The overarching goal of our research is to develop accurate models of the complex processes underlying the function and regulation of cellular systems, particularly those whose malfunction contributes to disease. To accomplish this, we develop novel technologies for sophisticated analysis of diverse biological data, with a strong emphasis on the tight coupling of laboratory experiments, clinical data, and computational methods. With this approach, we uncover new knowledge about molecular pathways through integrative analysis and modeling of complex molecular-level changes captured via diverse functional genomics techniques, paving the way for a systems-level molecular view of complex disease. Our research interests fall roughly in the following broad categories:
Machine learning methods and applications
The explosion of whole genome testing methodologies and the increasing push to make biological datasets publicly available has created a vast, unwieldy, repository of raw biological knowledge. Our work in this area pursues methods that combine these various data in a manner that reflects the data's reliability and biological accuracy.
Large-scale integrations of various data sources are often an effective first approximation of the functional landscape of a cell, and we have used these integrations in a wide range of applications, including predicting protein function, studying functional evolution, reprioritizing functional associations based on the results of genome-wide association studies, and establishing links to disease phenotypes.
We are also actively developing machine learning methods to better understand the function of noncoding regions in the genome. For example, our deep learning approach directly learns a regulatory sequence code from large-scale chromatin-profiling data, enabling prediction of chromatin effects of sequence alterations with single-nucleotide sensitivity.
Human disease and precision medicine
An immense molecular complexity forms the foundation of human disease. Slight variations in the genetic makeup of individuals, as well as lifestyle and environmental factors, drive a host of different processes that contribute to dysfunction. A better understanding of this underlying heterogeneity will allow us to develop therapies that can effectively treat individuals while minimizing undesirable side-effects that accompany the traditional one-size-fits-all treatment paradigm.Leveraging the synergies between high-throughput genomics and quantitative genetics studies, as well as traditional experimental and clinical data, we develop systems-level models to unravel patient complexity and uncover the key changes at the cellular level that give rise to disease phenotypes. Within the context of disease, we are also looking to improve understanding of differing drug responses and decrease the likelihood of off-target effects. Working closely with collaborators, we analyze the mechanisms of a wide variety of disease manifestations, including hypertension, cancer, and an array of neurological disorders (e.g., autism, Parkinson’s, Alzheimer’s).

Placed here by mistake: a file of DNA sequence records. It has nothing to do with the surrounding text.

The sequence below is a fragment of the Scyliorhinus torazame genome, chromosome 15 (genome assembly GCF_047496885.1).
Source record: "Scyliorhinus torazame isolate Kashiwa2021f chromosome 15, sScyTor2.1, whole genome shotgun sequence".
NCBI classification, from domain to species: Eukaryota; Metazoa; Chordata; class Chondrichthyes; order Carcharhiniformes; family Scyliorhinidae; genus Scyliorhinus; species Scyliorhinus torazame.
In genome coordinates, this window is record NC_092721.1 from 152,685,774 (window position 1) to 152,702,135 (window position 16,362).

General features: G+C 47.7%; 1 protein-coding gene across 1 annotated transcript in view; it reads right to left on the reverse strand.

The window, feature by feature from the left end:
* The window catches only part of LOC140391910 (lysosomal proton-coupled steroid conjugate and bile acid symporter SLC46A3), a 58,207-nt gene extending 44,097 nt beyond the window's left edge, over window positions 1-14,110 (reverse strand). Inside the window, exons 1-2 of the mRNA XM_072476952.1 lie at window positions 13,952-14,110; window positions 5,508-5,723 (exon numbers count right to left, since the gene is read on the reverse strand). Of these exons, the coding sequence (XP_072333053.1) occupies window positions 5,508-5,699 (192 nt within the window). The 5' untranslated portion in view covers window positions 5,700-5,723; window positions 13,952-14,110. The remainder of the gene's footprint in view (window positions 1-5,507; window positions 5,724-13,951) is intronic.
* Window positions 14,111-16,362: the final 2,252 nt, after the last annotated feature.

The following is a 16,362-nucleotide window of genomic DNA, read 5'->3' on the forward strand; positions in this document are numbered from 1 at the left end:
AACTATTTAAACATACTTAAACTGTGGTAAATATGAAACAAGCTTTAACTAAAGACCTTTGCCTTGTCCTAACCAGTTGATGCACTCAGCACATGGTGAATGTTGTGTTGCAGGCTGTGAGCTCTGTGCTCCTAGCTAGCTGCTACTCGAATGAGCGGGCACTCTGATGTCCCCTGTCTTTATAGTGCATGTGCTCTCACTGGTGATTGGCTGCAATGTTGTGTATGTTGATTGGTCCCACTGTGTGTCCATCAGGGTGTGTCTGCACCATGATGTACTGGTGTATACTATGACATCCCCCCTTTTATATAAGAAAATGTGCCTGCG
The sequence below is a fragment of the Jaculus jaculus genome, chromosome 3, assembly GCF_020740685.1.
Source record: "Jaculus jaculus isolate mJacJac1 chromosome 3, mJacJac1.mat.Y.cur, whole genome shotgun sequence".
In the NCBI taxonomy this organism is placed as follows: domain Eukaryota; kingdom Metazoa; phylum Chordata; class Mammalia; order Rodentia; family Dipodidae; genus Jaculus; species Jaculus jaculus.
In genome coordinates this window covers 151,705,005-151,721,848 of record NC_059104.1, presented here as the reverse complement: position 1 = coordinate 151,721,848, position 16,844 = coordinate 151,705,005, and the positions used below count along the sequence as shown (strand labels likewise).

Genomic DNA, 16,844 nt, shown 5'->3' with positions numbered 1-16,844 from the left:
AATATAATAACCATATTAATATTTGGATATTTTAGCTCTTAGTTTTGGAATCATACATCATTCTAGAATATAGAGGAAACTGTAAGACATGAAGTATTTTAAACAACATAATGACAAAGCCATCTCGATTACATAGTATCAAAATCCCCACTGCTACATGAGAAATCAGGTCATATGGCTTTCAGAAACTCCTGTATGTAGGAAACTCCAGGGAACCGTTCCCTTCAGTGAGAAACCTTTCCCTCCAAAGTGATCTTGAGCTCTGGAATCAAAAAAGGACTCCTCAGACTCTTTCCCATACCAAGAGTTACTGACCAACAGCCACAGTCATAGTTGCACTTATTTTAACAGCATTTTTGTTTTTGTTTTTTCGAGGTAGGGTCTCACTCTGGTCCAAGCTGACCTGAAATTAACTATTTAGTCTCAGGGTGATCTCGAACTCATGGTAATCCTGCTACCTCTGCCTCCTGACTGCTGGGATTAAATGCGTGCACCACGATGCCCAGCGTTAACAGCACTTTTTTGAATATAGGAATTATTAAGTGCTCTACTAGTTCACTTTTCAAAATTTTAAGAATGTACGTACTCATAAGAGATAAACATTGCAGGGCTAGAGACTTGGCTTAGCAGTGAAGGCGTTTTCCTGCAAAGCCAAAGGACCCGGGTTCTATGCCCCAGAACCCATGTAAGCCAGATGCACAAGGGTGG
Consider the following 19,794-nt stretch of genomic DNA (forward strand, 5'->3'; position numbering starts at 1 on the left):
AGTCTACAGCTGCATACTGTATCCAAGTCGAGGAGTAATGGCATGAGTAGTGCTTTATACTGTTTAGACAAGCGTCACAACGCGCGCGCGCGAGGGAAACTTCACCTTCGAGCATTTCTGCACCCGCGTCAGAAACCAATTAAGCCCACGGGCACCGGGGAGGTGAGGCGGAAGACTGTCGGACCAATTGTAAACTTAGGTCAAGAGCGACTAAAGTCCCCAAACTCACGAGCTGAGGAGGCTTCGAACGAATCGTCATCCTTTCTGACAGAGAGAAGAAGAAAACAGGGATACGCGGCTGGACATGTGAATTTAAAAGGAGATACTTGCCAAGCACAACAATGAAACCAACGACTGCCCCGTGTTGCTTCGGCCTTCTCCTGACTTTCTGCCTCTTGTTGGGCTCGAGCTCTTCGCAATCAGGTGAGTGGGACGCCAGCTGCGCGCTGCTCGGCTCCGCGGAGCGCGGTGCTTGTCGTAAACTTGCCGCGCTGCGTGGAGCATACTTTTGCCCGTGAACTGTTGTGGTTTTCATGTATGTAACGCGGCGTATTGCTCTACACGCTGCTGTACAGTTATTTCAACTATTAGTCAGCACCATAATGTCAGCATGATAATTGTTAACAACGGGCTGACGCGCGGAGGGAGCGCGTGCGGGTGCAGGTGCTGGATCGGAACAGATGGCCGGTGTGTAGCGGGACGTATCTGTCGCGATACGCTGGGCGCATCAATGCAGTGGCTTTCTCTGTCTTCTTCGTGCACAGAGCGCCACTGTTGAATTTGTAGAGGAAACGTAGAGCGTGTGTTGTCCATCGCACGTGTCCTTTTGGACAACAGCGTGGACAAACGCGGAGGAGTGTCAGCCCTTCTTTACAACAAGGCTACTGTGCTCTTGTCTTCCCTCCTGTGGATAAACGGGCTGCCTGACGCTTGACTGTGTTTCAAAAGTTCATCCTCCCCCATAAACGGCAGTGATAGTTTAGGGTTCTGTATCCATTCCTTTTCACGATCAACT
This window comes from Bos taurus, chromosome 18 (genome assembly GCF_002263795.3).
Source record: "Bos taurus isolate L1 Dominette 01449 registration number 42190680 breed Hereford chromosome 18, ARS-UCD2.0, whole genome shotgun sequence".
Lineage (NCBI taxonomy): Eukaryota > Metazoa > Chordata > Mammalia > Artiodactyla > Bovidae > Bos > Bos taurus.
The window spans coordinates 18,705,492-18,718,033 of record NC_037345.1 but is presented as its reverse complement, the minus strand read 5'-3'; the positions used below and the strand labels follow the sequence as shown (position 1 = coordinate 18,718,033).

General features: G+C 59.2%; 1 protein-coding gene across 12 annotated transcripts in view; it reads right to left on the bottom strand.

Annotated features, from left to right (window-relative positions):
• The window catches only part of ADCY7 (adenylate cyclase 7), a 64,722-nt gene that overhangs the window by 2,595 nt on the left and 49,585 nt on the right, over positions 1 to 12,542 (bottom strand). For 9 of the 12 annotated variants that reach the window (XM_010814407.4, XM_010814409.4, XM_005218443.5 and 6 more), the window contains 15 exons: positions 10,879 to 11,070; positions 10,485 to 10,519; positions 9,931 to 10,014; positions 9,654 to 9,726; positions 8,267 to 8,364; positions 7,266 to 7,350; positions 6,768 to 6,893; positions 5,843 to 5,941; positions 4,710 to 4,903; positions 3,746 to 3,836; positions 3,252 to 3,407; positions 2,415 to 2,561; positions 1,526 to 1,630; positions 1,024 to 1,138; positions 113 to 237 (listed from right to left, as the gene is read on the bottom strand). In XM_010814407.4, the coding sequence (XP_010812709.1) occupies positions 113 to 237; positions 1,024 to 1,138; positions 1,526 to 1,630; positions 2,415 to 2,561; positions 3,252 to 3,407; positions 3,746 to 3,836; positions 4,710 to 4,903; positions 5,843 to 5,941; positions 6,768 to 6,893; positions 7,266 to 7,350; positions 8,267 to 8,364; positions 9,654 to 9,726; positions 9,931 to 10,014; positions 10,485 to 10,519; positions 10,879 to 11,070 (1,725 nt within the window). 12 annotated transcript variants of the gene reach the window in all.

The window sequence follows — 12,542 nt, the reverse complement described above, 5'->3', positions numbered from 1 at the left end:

Interactive public systems and data visualization
Effective visualization-based analysis is critical to unlocking the full potential of genomic data and supporting collaborative research that is commonplace in genomics. We strongly believe in the importance of making the methods we develop and results we generate accessible to the wider community. To this end, we build user-friendly interactive public systems for our methods whenever possible and continue to develop methodologies for improved data visualization.
Modeling multicellular complexity
Tissue- and cell-lineage-specific gene expression underlie the development, function, and maintenance of diverse cell types within an organism. Many diseases also occur in specific target tissues; thus, understanding tissue-specific regulation is key to understanding pathogenesis. A major focal point of our research is accounting for cell-lineage specificity in integrated models of gene expression, protein interactions, and regulation, even though high-throughput data are rarely resolved for specific tissue types or cell-lineages.